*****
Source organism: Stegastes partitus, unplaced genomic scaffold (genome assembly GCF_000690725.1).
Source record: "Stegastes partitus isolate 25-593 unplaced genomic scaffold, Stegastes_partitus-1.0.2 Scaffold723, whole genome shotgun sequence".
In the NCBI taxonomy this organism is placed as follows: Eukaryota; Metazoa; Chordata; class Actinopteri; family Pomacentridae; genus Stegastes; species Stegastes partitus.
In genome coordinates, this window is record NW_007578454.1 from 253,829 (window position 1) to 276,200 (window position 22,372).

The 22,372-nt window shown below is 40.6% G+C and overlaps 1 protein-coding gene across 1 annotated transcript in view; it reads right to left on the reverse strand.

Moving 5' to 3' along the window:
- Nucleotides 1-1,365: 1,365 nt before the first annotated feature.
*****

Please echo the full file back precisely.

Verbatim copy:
Source organism: Stegastes partitus, unplaced genomic scaffold (genome assembly GCF_000690725.1).
Source record: "Stegastes partitus isolate 25-593 unplaced genomic scaffold, Stegastes_partitus-1.0.2 Scaffold723, whole genome shotgun sequence".
In the NCBI taxonomy this organism is placed as follows: Eukaryota; Metazoa; Chordata; class Actinopteri; family Pomacentridae; genus Stegastes; species Stegastes partitus.
In genome coordinates, this window is record NW_007578454.1 from 253,829 (window position 1) to 276,200 (window position 22,372).

The 22,372-nt window shown below is 40.6% G+C and overlaps 1 protein-coding gene across 1 annotated transcript in view; it reads right to left on the reverse strand.

Moving 5' to 3' along the window:
- Nucleotides 1-1,365: 1,365 nt before the first annotated feature.